By Andrew Hamlin
Northwest Asian Weekly
If Jafar Panahi’s new movie comes off less than perfect—or even if it seems perfect—one must consider the circumstances. The Iranian director’s own government banned him from making films for 20 years.
In a statement issued earlier this year, Panahi replied that “Nothing can prevent me from making films since when being pushed to the ultimate corners I connect with my inner-self and, in such private spaces, despite all limitations, the necessity to create becomes even more of an urge.”
Panahi’s gone in and out of prison at the whim of his government. He shot one post-ban film, “This Is Not A Film,” in his own building, and a second, “Closed Curtain,” in a secluded house. For “Taxi” he brazenly waves his defiance at the authorities in various ways.
He takes on the job of a taxi driver in Tehran. We can’t be sure, however, if the scenarios enacted in his cab—and captured, mostly, by dashboard-mounted cameras—all happen spontaneously. Some of his passengers seem to recognize him as a notorious person, although most of those congratulate him.
Certain stories seem simply too pat or too outlandish. Over 80 minutes, Panahi stumbles over violence, digital bootlegging, young people, old people, middle-age people, people going every which way.
(The filmmaker isn’t a very good taxi driver, by the way. This works as a layer of the film’s humor. He often doesn’t know the way to important city landmarks; he gives up on fares and ushers them into other taxis; he refuses to take money; and he runs personal errands in the middle of his shift.)
It’s hard to talk about the film without talking too much about what happens in it, and I would like most of that to remain a surprise. But the filmmaker-turned-driver finds a wide variety of fares, with a wide variety of moods and expectations. The film may be more fiction than documentary, but it moves with liveliness and echoes the messiness of real life.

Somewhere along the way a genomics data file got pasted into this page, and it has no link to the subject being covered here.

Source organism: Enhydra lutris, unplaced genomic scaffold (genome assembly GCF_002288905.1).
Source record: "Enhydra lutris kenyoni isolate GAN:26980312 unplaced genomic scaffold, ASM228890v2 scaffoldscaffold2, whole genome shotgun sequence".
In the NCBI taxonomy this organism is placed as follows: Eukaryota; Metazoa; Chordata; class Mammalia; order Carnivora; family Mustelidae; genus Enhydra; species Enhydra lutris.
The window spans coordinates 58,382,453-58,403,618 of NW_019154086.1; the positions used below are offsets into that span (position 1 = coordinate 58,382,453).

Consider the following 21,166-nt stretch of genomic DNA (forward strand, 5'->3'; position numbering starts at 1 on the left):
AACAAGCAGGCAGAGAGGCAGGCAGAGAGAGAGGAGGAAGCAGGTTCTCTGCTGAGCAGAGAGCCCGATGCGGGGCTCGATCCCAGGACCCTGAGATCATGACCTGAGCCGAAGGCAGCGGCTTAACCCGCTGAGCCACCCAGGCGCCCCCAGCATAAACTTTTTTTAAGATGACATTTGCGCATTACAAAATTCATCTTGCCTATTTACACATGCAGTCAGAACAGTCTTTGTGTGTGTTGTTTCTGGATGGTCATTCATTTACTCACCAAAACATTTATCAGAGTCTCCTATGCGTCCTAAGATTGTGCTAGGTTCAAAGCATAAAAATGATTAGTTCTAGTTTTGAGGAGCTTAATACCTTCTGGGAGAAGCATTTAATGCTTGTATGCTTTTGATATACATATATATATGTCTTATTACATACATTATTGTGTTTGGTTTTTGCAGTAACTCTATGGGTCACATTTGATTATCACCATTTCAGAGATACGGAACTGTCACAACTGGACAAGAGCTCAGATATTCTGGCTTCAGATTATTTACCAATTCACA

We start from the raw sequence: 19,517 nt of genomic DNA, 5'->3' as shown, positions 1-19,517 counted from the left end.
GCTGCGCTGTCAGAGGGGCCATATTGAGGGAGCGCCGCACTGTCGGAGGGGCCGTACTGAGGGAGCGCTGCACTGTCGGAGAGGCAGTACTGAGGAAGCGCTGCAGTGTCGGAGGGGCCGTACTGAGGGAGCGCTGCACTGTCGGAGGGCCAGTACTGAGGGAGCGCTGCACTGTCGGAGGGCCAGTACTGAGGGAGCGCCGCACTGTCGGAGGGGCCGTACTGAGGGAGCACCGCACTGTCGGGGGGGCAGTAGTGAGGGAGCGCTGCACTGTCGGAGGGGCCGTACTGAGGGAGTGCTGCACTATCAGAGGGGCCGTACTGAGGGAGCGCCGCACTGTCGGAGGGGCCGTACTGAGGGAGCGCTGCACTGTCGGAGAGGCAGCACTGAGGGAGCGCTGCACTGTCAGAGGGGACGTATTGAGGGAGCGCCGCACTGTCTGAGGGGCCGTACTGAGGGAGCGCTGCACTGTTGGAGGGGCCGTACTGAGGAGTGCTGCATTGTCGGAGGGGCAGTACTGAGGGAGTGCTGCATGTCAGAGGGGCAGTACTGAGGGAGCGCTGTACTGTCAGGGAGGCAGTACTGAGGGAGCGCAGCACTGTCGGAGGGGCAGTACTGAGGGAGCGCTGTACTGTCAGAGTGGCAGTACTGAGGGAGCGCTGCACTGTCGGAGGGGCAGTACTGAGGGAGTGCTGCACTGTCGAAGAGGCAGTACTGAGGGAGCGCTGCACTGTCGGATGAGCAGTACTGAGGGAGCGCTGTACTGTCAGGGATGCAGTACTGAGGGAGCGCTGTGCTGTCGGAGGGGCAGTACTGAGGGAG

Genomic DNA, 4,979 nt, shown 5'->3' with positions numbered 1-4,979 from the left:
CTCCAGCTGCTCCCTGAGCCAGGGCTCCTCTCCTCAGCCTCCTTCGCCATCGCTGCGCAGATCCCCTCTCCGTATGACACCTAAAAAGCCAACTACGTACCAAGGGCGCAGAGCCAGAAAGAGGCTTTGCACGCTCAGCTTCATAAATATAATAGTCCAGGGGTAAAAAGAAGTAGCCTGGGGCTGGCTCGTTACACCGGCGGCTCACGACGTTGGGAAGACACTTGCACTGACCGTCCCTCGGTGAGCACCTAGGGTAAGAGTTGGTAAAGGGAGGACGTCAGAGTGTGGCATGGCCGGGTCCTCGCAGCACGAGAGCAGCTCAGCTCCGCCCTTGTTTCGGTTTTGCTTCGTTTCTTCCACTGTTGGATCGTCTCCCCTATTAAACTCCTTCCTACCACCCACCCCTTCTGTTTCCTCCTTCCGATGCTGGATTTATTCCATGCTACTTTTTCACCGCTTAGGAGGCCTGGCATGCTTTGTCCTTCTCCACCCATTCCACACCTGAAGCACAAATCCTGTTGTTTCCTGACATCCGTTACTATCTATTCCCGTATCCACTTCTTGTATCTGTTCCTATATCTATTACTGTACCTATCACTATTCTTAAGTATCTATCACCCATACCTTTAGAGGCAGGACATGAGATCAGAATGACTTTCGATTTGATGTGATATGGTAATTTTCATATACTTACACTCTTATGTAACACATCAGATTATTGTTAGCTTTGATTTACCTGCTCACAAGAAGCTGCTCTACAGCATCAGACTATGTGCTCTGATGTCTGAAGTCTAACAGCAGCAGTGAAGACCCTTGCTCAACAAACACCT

Philosophical discussions arise in unlikely places—what Iranian film should be, what film itself should be. The government’s opposition to what it terms “sordid realism” emerges as a key theme, with a nod and a wink to the audience that Panahi is engaging in exactly this “sordid realism” with his outlaw movie. He labors to show society as it exists out on the streets, not what the authorities want the world to see.
Allusions to Panahi’s other films also crop up, like “The White Balloon” goldfish figure. Bits of dialogue from “Crimson Gold” go by.
Women are still not allowed, in many cases, to attend sports events in Iran, and can be arrested and detained indefinitely for trying to sneak in—addressed in a “Taxi” conversation and in depth over the director’s feature film “Offside.” And like “The Mirror,” a young girl emerges, a pre-teen who seems to know much more than many of the adults around her.
The cameras don’t move much—although they move more than one might expect—and many mysteries remain by the film’s end. The director doesn’t list his cast because he doesn’t want them to get in his kind of trouble.
I left “Taxi” wondering how much was fiction, and wondering over the stiffness of certain encounters.
Then again, on the bus ride to downtown, I ran into an old neighbor of mine and spent the ride catching up with her. An unlikely scenario is not an impossible one. And anything that happens, however unlikely, feeds into the textures of life. (end)
“Jafar Panhai’s Taxi,” aka “Taxi,” plays November 13th through November 19th. For prices and show times, visit http://www.nwfilmforum.org/live/page/calendar/3678.
Andrew Hamlin can be reached at email@example.com.